Another factor was emerging as the gospel was written. In 66 ce, Jewish revolutionaries had taken up arms against the Roman occupation. Early successes had led to Rome’s vicious crackdown. We don’t know whether Mark was written immediately before, or in the immediate aftermath of Rome’s re-conquest of Jerusalem and the destruction of the Jewish temple, but we know that this turn of events created crisis both for the emergent Christian community and for Judaism. 

The destruction of the temple was catastrophic for Judaism of the day. I used to say to my students that we couldn’t imagine what it meant emotionally, psychologically, and religiously to the Jews of the day. But now, I think we may have some sense of the significance of that cataclysmic event. Having been prevented from public worship, from gathering in this familiar place regularly, we have been forced to reimagine, reinvent our worship and our common life. And we have had to do that in the midst of our frustration and anger that we are not able to gather, that the old rituals and spaces are unavailable. We have spent a great deal of our time and energy in lament, mourning, and anger; looking back to the past, rather than forward into the uncertain future.

It’s in this context, to this moment, that Mark is writing his gospel. In this context, in this moment, we are beginning once again to observe Advent. Mark speaks to us, now, in our context, in this moment. We may be looking back to the past, to Advents and Christmases of years past, wishing we could easily recreate them without worry or concern for our safety. We might even, as so many are doing, observe them this year as we have in the past, throwing caution to the wind and endangering ourselves, our loved ones, our community. Our we might put everything on hiatus, put our lives and our celebrations on hold for a safer time. We can see all of those responses hinted at in the gospel reading.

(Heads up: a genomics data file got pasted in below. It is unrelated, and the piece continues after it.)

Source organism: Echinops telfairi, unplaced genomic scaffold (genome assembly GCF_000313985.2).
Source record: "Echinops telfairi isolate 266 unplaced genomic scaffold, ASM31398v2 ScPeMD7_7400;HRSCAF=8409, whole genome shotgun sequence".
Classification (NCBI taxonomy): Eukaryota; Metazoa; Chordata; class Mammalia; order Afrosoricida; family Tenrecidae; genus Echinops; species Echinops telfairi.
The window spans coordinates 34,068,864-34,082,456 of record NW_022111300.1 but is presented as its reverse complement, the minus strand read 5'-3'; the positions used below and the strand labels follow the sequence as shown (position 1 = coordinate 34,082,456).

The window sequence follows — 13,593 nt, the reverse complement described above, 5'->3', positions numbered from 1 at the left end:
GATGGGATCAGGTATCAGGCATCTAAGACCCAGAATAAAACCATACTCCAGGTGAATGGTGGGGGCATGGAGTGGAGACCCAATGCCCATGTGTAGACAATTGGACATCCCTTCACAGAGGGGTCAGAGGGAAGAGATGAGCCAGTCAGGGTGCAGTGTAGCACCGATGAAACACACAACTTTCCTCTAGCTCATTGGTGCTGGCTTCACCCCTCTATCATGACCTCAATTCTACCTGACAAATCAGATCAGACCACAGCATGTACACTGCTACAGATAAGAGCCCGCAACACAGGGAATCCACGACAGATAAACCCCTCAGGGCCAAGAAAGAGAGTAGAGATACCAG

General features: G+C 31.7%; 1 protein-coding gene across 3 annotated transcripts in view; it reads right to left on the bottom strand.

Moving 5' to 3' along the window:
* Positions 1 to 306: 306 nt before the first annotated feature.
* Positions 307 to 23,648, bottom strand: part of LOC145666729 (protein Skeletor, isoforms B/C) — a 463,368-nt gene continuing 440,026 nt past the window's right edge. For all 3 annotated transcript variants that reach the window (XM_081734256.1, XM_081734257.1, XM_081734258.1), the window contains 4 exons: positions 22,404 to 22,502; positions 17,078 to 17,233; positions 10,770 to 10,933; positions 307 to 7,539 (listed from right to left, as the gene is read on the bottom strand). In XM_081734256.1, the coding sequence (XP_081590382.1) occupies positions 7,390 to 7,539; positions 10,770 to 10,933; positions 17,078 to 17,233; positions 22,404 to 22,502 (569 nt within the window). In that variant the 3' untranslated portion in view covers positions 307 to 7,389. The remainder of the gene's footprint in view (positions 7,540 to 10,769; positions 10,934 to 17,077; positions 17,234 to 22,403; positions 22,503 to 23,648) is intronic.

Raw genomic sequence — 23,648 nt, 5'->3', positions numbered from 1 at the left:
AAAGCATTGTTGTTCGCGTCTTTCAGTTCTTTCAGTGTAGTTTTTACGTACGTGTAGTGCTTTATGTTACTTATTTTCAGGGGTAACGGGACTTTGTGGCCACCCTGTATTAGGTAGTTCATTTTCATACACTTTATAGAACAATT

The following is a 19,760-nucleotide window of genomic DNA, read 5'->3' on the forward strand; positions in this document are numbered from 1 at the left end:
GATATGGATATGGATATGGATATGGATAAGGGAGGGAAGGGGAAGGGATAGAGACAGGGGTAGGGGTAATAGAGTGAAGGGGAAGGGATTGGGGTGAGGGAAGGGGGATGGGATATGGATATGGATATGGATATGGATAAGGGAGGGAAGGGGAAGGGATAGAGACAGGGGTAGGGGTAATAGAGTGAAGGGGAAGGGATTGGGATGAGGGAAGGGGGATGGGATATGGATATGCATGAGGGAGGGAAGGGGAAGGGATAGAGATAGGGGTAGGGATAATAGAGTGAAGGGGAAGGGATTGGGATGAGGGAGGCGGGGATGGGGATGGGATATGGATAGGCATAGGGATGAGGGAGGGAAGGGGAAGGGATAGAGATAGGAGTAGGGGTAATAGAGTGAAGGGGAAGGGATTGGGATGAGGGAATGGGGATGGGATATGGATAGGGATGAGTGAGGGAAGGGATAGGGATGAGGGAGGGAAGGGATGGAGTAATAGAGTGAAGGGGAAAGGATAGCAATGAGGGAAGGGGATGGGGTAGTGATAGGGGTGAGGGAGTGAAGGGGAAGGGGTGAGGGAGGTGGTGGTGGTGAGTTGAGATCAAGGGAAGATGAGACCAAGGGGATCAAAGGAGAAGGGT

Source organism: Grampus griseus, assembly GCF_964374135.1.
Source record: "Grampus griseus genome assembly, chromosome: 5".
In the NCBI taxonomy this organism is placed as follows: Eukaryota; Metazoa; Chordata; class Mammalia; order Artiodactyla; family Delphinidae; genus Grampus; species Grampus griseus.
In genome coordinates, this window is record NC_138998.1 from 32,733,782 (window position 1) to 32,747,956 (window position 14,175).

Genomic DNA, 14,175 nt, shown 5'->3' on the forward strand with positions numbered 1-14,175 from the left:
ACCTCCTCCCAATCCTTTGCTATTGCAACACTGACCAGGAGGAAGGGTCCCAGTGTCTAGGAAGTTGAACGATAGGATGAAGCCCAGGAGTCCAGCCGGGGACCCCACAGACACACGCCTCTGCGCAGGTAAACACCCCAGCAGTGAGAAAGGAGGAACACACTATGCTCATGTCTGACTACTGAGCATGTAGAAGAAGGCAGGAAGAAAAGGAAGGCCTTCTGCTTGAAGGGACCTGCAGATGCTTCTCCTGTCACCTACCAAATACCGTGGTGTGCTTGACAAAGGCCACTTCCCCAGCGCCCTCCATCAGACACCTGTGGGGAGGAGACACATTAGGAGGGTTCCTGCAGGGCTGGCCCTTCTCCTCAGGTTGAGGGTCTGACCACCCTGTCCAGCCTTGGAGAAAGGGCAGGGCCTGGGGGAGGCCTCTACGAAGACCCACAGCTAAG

But there’s something else.

At the very end of our gospel reading we hear the following:

Therefore, keep awake—for you do not know when the master of the house will come, in the evening, or at midnight, or at cockcrow, or at dawn, (Mk13:35)

Those time references, evening, midnight, cockcrow, or dawn, will appear again, in the next two chapters of Mark, which contain the story of Jesus’ arrest, trial, and crucifixion. I don’t think that’s an accident. I think Mark intends to make the connection, for there elements here in chapter 13 that reappear in the passion narrative, the darkening of the sun, for example.

What’s going on? Well, to begin with, the Greek word that is usually translated or interpreted to mean the Second Coming is “parousia” which literally means “presence.” What Mark is doing is trying to reorient our perspective away from a focus on the future, second coming. He wants to draw our attention to all the ways that the world has already changed by the coming of Jesus; all the ways the world has changed by Christ’s death and resurrection. And of course, because of the resurrection Jesus Christ is present among us now—the Parousia has already occurred.

But what might all of that mean for us, this Advent? We are inclined to think of this season as a time of preparation for Christmas. Often that means little more than a liturgical imitation of what we’re doing in real life, decorating our homes, buying presents, making holiday plans. 

But I think there’s something else. While Mark has Jesus say “They will see the Son of Man coming in the clouds and with great glory” Mark has something else in mind. For Mark, the most important, clearest evidence that Jesus is the Messiah, the Son of God came in his crucifixion. That was the first time a human being confessed Jesus to be the Son of God. 

For Mark we see Jesus’ identity, his divinity, not in his power but in his weakness, in his willingness to be crucified.